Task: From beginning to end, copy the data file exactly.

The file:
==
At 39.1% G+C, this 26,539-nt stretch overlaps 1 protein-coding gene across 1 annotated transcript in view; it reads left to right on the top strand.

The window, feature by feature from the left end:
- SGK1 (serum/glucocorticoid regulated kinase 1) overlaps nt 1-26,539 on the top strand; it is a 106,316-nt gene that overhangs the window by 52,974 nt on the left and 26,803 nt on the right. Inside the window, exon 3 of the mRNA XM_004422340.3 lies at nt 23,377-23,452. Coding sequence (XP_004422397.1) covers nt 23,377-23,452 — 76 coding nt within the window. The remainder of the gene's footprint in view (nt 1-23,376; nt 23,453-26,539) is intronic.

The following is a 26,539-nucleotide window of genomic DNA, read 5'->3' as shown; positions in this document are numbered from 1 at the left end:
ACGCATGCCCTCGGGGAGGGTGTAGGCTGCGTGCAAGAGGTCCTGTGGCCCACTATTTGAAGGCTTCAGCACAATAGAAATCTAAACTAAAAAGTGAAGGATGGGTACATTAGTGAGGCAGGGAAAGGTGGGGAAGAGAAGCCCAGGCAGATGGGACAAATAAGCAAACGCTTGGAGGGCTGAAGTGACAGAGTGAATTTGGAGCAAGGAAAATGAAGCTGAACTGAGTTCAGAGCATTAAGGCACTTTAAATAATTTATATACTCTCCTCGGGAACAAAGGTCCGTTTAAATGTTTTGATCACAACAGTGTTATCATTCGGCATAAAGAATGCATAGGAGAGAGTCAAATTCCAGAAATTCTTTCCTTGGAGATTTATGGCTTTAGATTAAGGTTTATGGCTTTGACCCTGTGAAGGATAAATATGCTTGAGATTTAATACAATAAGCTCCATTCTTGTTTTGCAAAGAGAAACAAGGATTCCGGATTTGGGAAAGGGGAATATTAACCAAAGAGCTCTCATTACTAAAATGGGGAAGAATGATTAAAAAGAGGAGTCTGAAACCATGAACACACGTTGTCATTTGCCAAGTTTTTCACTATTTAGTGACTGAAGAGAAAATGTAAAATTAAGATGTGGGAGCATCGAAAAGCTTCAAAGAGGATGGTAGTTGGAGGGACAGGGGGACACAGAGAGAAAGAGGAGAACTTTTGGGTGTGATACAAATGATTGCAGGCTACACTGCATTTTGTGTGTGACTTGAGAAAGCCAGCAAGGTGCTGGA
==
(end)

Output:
At 39.1% G+C, this 26,539-nt stretch overlaps 1 protein-coding gene across 1 annotated transcript in view; it reads left to right on the top strand.

The window, feature by feature from the left end:
- SGK1 (serum/glucocorticoid regulated kinase 1) overlaps nt 1-26,539 on the top strand; it is a 106,316-nt gene that overhangs the window by 52,974 nt on the left and 26,803 nt on the right. Inside the window, exon 3 of the mRNA XM_004422340.3 lies at nt 23,377-23,452. Coding sequence (XP_004422397.1) covers nt 23,377-23,452 — 76 coding nt within the window. The remainder of the gene's footprint in view (nt 1-23,376; nt 23,453-26,539) is intronic.

The following is a 26,539-nucleotide window of genomic DNA, read 5'->3' as shown; positions in this document are numbered from 1 at the left end:
ACGCATGCCCTCGGGGAGGGTGTAGGCTGCGTGCAAGAGGTCCTGTGGCCCACTATTTGAAGGCTTCAGCACAATAGAAATCTAAACTAAAAAGTGAAGGATGGGTACATTAGTGAGGCAGGGAAAGGTGGGGAAGAGAAGCCCAGGCAGATGGGACAAATAAGCAAACGCTTGGAGGGCTGAAGTGACAGAGTGAATTTGGAGCAAGGAAAATGAAGCTGAACTGAGTTCAGAGCATTAAGGCACTTTAAATAATTTATATACTCTCCTCGGGAACAAAGGTCCGTTTAAATGTTTTGATCACAACAGTGTTATCATTCGGCATAAAGAATGCATAGGAGAGAGTCAAATTCCAGAAATTCTTTCCTTGGAGATTTATGGCTTTAGATTAAGGTTTATGGCTTTGACCCTGTGAAGGATAAATATGCTTGAGATTTAATACAATAAGCTCCATTCTTGTTTTGCAAAGAGAAACAAGGATTCCGGATTTGGGAAAGGGGAATATTAACCAAAGAGCTCTCATTACTAAAATGGGGAAGAATGATTAAAAAGAGGAGTCTGAAACCATGAACACACGTTGTCATTTGCCAAGTTTTTCACTATTTAGTGACTGAAGAGAAAATGTAAAATTAAGATGTGGGAGCATCGAAAAGCTTCAAAGAGGATGGTAGTTGGAGGGACAGGGGGACACAGAGAGAAAGAGGAGAACTTTTGGGTGTGATACAAATGATTGCAGGCTACACTGCATTTTGTGTGTGACTTGAGAAAGCCAGCAAGGTGCTGGA